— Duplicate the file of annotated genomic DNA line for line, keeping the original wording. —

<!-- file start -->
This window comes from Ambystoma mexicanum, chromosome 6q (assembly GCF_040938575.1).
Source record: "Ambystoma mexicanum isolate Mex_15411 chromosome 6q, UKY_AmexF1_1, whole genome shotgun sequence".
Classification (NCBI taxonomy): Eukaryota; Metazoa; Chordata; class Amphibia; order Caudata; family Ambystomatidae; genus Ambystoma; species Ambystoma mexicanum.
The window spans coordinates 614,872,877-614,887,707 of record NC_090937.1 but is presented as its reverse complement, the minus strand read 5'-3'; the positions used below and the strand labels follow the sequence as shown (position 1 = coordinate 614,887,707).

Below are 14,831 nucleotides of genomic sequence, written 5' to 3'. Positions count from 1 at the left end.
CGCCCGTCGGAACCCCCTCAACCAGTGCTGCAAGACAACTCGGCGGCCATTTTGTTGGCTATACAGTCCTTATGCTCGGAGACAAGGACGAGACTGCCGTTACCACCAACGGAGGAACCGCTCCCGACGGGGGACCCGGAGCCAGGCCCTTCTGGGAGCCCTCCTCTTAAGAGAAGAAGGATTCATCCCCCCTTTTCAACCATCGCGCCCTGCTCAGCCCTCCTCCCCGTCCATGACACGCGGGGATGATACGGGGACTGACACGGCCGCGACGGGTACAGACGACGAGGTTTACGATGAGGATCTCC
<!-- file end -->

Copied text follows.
This window comes from Ambystoma mexicanum, chromosome 6q (assembly GCF_040938575.1).
Source record: "Ambystoma mexicanum isolate Mex_15411 chromosome 6q, UKY_AmexF1_1, whole genome shotgun sequence".
Classification (NCBI taxonomy): Eukaryota; Metazoa; Chordata; class Amphibia; order Caudata; family Ambystomatidae; genus Ambystoma; species Ambystoma mexicanum.
The window spans coordinates 614,872,877-614,887,707 of record NC_090937.1 but is presented as its reverse complement, the minus strand read 5'-3'; the positions used below and the strand labels follow the sequence as shown (position 1 = coordinate 614,887,707).

Below are 14,831 nucleotides of genomic sequence, written 5' to 3'. Positions count from 1 at the left end.
CGCCCGTCGGAACCCCCTCAACCAGTGCTGCAAGACAACTCGGCGGCCATTTTGTTGGCTATACAGTCCTTATGCTCGGAGACAAGGACGAGACTGCCGTTACCACCAACGGAGGAACCGCTCCCGACGGGGGACCCGGAGCCAGGCCCTTCTGGGAGCCCTCCTCTTAAGAGAAGAAGGATTCATCCCCCCTTTTCAACCATCGCGCCCTGCTCAGCCCTCCTCCCCGTCCATGACACGCGGGGATGATACGGGGACTGACACGGCCGCGACGGGTACAGACGACGAGGTTTACGATGAGGATCTCC